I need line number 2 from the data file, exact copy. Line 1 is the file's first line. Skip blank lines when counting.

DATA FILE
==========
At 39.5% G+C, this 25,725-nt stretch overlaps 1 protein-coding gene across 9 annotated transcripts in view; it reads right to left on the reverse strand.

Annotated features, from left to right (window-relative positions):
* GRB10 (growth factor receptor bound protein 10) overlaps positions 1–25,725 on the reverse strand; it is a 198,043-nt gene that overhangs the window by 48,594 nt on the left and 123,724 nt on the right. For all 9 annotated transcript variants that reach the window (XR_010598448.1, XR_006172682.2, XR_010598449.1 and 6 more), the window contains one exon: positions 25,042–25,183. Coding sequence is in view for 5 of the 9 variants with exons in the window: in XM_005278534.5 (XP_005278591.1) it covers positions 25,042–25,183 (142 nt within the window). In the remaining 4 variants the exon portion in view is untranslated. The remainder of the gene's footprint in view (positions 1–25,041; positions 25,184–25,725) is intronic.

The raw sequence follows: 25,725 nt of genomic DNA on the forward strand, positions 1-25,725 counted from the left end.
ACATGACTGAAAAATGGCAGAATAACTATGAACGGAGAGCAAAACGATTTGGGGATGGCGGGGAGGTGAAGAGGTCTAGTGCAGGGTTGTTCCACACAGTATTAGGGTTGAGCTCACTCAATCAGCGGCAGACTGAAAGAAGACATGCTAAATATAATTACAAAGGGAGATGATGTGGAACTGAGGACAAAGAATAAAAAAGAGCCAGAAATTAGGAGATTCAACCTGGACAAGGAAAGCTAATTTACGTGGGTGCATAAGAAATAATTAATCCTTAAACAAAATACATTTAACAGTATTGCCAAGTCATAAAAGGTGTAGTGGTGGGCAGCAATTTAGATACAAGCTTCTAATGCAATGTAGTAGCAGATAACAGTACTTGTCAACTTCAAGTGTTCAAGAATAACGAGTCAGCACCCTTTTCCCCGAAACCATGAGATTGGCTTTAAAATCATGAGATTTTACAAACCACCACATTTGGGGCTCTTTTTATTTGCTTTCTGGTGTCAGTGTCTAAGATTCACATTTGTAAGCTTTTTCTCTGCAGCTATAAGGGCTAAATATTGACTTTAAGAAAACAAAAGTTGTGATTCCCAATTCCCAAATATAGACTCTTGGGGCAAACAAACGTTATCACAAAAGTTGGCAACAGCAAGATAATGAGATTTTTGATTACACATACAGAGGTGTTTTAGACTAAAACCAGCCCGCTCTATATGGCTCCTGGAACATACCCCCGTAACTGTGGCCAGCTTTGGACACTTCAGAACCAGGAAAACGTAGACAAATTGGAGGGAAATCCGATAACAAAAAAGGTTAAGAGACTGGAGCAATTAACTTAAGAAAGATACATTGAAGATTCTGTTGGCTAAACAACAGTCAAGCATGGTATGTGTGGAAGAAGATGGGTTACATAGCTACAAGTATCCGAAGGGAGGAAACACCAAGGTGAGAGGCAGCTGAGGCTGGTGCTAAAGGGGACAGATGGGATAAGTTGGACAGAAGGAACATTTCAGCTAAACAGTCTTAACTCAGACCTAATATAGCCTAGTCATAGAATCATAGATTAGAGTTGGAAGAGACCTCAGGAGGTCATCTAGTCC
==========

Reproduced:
Annotated features, from left to right (window-relative positions):